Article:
Long claws are more prone to chipping, tearing, splitting and breaking, which can be very painful and may require veterinary treatment. As well as being prone to damage, when a dog stands or walks on a long-clawed paw it puts pressure on the wrong parts of the foot, causing pain and discomfort.
The easiest, stress-free way to keep those nails filed down is “naturally.” This happens when your dog is walking or running on rough surfaces enough to keep the nails short.
Long nails bend and catch on just about everything, causing both immediate and long term pain. It's important to examine your dog's nails and keep them adequately short to prevent pain and limping. Have your dog's nails trimmed regularly, but if one breaks seek veterinary care immediately.
As long nails hit the ground, it puts force on the foot and leg structure. This force can potentially lead to arthritis and ongoing pain. The growth pattern of a dog's nails forms a curved shape. If left untrimmed, the claws will eventually curve under the dog's paws and dig into the skin, creating pain when they walk.
Anatomy of a Nail
Just like human nails, dogs do not have any feeling in the nail itself, but the quick contains a nerve that transmits sensations back to the brain. When trimming the nail, it is important to stay far enough from the quick to avoid causing pain or drawing blood.
Dogs need their nails clipped and filed on a regular basis, usually every 3 to 4 weeks. It is not uncommon for dog owners to wait too long between nail clipping. Overdue nails can raise health issues. Extended growth can result in painful ingrown nails.
In the wild, wolves and coyotes keep their nails short through digging and running after prey for hours. Since your dog is likely not running around in the wilderness all day, you may need to walk them on concrete to help keep their nails at a reasonable length.
It's best to not cut within 2 millimeters of the quick. As you cut the nail deeper, a gray to pink oval starts to appear at the top of the cut surface of the nail. Stop cutting the nail at this point as additional cutting will cut into the quick and cause bleeding.
Place the nail clipper over each nail. Hold your dog firmly but gently and reassure him, provide a treat or distraction. Start squeezing clippers near the toes to make a clipping sound but do not actually clip the nail. Place the clipper on your dog's nail, but near the end, far away from the quick, and clip the nail.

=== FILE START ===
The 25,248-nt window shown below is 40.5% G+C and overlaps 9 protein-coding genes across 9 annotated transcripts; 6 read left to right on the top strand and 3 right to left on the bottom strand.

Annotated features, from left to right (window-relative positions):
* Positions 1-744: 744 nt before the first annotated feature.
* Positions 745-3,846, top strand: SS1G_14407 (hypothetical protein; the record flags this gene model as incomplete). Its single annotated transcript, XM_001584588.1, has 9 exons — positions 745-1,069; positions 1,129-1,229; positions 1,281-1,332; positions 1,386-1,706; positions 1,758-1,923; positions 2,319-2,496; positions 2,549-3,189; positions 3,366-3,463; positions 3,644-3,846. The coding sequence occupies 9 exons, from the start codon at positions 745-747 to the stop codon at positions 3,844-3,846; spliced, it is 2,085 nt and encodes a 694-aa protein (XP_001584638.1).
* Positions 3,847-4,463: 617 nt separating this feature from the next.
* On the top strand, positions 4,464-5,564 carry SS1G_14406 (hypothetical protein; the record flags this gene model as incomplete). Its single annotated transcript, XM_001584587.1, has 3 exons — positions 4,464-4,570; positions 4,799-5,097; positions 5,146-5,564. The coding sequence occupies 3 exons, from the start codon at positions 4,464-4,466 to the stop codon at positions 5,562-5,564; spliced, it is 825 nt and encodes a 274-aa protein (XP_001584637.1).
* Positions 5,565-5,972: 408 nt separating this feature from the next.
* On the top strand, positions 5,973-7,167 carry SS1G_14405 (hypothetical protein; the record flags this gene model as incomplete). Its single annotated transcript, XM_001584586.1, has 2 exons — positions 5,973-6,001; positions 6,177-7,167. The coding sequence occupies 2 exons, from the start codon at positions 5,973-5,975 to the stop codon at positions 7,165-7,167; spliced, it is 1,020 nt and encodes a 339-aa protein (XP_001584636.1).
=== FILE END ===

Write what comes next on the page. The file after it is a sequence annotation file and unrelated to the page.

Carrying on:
The other advantage of grinding vs. clipping is how the high-speed filing makes it easy to round off the tip of the nail, whereas clipping often leaves sharp edges. If your dog tends to paw at people for attention, this can be problematic until the nails naturally wear down into a more rounded shape.
First, gently hold your dog's paw in your hand. While looking down at your dog's semi-transparent nails, locate the pink region in the center of each nail. This pink area showing through the outside of the nail is the quick. It's that simple!
Ideally you should not hear your dog's nails clicking on the floor. You don't need to get the nails very short because your dog still needs to dig into the earth when running outside. The nails should be short enough to avoid touching the floor when standing.
Ask for a sedated nail trim.
Unless there is a medical reason not to sedate your dog, your vet should be able to do a sedated trim. Being sedated should make the nail trim process less traumatic for your pup.
So if your puppy whines when you are cutting his nails, it doesn't necessarily mean you've hurt him. It may just be that he's anxious about the process and the strange pressure on his nails.
The main reason dogs hate getting their nails clipped is because of the pain. It doesn't hurt them if they are clipped correctly but if your dog has been cut too close to their nerve in their nail, even once, he will remember it.
No one should physically force a dog to have its nails trimmed, even if it is muzzled. If it is aggressively trying to stop the process from occurring by growling, snarling, or trying to bite then an injectable sedative should be administered or the nail trim should be stopped.
Clip only the tip of the nail, straight across. Include the dewclaws, located on the inner side of the paw. Avoid clipping past the curve of the nail or you risk hitting what is called the quick (the pink area of the nail that contains the blood vessels).
In most cases, after a dog's nails are trimmed the quick will start to recede after about 7 days. Depending on how long your dog's nails and quicks are, it might take a few months before you can get their nail to the desired length.
Trimming slowly and vertically on both the top and bottom of the nail as well as the sides a bit, allows you to avoid the quick by visualizing it sooner. It's important to go slowly and give your dog lots of praise and positive rewards (treats) throughout the process.